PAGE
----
Politics as an End in Itself: Occupy Wall Street, Debt and Electoral Politics

As I observed in my last post, I think that an OWS focus on debt, as Pamela Brown has been advocated, makes a lot of sense. We discussed this in the Wroclaw seminar. I continue to think about that discussion and how it relates to American electoral politics.

The issue of debt provides a way to keep focus on the frustration of the American Dream as it is part of the experience of many Americans, from the poor to the middle class to even the upper middle class. It is an issue of the concern of the 99%.

Yet, there are many activists in and theorists observing the movement who council against this, such as Jodi Dean. Debt is too individualized a problem. It would be better to focus on an issue of greater common, collective concern (e.g. the environment). The issue of debt is too closely connected to the right wing concern about deficits, and criticism of student debt can too easily become a criticism of higher education.

This presents a serious political problem. There is no broad agreement on debt as the central issue, and no leadership structure or decision making process which can decide on priorities. And of course, there are many other issues of contention. Primary among them, in my judgment, is the question of the relationship between OWS and American electoral politics.

It is here where the activists in OWS, like their new “new social movement” colleagues in Egypt and the Arab world more generally, are not prepared for practical politics. Coordinated strategy is beyond their capacity. One faction’s priority, debt or the reelection of President Obama, is not the concern of another’s, or even a position which it is forthrightly against. There are too many different positions within the movement for it to present a coherent sustained position. People with very different positions were able to join with each other and act politically thanks to the new media, but also thanks to that media, they were not required to work out their differences and priorities. They never developed the means to decide them.

Thus, the secular liberal and socialist activists of Tahrir Square have not played a major role in post Mubarak politics, and thus, OWS is struggling as it approaches its first anniversary of the occupation of Zuccotti Park. It is interesting to note that the serious comments to Brown’s recent article on debt discussed not the issue involved but the means by which the issue has been given priority (the other comments were by anti-OWS readers).  But the story doesn’t end here.  Activists continue their work beyond the glare of the attention of the media mainstream.

The problem of sustaining movements, as they are an outgrowth of the way they have formed, should be noted. Yet, while this all intriguing with interesting theoretical and practical implications, I do not think it is of critical importance. Movements don’t legislate and don’t elect Presidents and parliaments and members of Congress. Rather, they shape the political culture (something which I will reflect on more directly in my next post on new social movements in Russia and Israel). Indeed by helping shape the story people tell themselves about themselves, they lead to legislation and election, and sometimes this takes time. This is where the success of OWS is undeniable.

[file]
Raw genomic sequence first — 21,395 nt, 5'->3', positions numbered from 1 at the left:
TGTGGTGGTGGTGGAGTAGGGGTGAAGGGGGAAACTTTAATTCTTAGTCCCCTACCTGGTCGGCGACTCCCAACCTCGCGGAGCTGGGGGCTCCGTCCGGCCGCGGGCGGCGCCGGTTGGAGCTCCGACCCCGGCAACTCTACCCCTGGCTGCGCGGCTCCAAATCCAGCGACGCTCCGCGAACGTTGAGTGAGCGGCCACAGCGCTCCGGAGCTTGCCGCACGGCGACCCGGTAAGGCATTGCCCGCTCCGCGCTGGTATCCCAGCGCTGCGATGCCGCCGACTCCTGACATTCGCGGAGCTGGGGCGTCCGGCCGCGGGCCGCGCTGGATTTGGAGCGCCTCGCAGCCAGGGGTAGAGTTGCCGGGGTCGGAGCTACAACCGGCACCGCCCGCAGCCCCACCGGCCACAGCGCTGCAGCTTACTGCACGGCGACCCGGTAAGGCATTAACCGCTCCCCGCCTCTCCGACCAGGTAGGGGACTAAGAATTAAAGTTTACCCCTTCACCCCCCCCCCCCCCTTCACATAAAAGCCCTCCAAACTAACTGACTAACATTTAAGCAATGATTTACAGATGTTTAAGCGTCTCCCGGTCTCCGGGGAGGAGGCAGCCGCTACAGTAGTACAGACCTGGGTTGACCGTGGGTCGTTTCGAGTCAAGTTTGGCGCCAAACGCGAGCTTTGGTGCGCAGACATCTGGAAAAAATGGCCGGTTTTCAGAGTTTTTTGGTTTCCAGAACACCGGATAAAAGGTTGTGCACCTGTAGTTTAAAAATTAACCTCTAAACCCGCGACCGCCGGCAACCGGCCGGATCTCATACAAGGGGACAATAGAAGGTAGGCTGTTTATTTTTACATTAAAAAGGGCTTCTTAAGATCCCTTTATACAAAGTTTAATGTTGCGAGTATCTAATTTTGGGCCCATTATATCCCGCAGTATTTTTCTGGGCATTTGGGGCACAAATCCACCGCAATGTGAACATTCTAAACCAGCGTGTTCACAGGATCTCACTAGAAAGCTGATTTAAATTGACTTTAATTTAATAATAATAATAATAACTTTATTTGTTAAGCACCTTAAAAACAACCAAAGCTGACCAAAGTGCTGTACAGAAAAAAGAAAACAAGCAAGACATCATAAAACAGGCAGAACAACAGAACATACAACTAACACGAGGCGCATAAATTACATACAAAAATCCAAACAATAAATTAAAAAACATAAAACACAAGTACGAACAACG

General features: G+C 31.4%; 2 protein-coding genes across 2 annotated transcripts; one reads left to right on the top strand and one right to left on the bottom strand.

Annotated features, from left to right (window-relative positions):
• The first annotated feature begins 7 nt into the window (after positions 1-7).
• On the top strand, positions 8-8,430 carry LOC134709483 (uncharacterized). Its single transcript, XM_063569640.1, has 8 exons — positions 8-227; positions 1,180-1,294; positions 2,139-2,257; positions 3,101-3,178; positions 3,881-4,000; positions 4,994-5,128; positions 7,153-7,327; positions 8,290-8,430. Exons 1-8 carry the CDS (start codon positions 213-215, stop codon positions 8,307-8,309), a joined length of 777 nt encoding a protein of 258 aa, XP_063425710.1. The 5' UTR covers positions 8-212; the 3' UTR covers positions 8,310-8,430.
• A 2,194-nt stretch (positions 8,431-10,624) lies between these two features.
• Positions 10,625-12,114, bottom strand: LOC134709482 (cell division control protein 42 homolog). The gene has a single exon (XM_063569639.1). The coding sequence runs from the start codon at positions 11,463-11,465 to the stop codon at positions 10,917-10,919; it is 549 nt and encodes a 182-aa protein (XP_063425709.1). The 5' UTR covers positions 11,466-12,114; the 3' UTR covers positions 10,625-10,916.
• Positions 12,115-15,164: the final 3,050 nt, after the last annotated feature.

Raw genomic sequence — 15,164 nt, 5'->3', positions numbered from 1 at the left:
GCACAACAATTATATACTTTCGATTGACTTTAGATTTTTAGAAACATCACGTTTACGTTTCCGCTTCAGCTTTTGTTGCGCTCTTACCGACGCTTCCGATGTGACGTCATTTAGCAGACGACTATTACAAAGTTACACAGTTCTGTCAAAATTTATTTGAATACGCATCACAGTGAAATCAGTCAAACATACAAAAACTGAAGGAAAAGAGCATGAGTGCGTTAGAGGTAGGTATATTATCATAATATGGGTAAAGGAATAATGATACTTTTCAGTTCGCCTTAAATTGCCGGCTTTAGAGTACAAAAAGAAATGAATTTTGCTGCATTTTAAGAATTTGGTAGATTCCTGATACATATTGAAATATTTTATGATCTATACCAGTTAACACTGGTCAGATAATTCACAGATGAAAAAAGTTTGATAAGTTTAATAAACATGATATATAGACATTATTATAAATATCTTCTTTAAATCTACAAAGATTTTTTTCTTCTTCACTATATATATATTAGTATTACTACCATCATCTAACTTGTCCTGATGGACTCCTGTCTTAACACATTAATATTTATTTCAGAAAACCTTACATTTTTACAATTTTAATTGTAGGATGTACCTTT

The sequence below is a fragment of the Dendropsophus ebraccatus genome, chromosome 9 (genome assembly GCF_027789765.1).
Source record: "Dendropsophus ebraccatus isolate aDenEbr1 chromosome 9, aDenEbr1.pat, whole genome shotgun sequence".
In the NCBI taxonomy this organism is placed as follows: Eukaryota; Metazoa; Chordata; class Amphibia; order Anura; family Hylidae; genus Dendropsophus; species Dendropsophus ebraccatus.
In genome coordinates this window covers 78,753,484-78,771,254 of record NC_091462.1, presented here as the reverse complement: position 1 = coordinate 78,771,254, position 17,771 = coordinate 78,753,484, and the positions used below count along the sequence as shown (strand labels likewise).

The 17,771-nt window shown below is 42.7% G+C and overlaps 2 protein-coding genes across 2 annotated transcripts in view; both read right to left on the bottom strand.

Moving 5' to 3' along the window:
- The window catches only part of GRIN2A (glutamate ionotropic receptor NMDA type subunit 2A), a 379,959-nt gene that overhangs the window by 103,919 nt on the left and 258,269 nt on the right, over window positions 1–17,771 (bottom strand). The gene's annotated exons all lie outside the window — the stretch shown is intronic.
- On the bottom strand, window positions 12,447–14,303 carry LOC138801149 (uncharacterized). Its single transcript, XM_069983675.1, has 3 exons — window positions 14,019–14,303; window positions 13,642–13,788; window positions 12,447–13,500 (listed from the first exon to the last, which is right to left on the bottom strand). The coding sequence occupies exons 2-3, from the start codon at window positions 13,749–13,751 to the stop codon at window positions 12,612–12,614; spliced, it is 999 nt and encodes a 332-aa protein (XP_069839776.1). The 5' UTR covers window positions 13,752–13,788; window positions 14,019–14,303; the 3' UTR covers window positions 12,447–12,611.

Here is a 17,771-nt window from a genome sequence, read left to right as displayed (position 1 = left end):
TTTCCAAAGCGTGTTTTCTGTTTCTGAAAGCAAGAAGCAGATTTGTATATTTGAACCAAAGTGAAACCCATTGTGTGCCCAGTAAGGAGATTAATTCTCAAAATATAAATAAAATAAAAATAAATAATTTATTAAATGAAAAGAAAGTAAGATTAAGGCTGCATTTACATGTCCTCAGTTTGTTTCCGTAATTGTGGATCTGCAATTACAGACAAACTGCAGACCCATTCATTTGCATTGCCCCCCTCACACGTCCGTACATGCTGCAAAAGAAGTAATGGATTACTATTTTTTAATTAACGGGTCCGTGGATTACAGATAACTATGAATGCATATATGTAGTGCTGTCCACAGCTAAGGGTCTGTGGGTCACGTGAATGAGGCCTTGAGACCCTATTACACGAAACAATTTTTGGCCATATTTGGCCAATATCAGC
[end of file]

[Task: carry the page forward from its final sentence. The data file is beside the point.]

OWS changed the conversation. Inequality again became an issue of broad public concern in the U.S. and beyond. A simple calculation became a theme infusing discussion around the world: “the 99%”and “the 1%.” In lower Manhattan, a symbolic center of global capitalism, a small group of protesters globally unsettled things. While the speech and action within the movement is important, the way it influences the speech and actions beyond the movement is probably even more important.

This is quite evident in American politics. Under the influence of the Tea Party, the discussion in the midterm elections was about debt and deficits and the Democrats received a shellacking, as Obama put it. For a while Obama and the Democrats were humbled, influenced by the Tea Party movement and its momentum, and by the Republican victory. This changed thanks to OWS.

The President and his party found a new voice, often speaking of “the 99%” directly. There is a steadfastness when it comes to the issue of taxing the rich. Obama himself refused attempts by so called moderate Democrats to bend on the issue (instead of ending the Bush tax cuts for those making $250 thousand and over, ending them only for those making over $1 million), and now the issue of inequality is at the center of his campaign. Obama’s clarity, along with his party’s on the issue, along with the way they are trying to define Mitt Romney, all have an OWS accent.

The challenge for activists in OWS, such as Brown, is to extend and deepen this influence. She, like many others, is working to sustain the impact of OWS. I think she is right about this and about the substance of the matter. Debt is a key issue. For the last twenty years broad segments of the population have managed to keep the illusion of the American Dream alive by going into debt. Now payment is due, and the responsibility requires not only individual action, but concerted public efforts to change the rules of the game. And as the Tea Party is a force for capitalism and individualism run wild, it is important that a social movement works to present a clear alternative.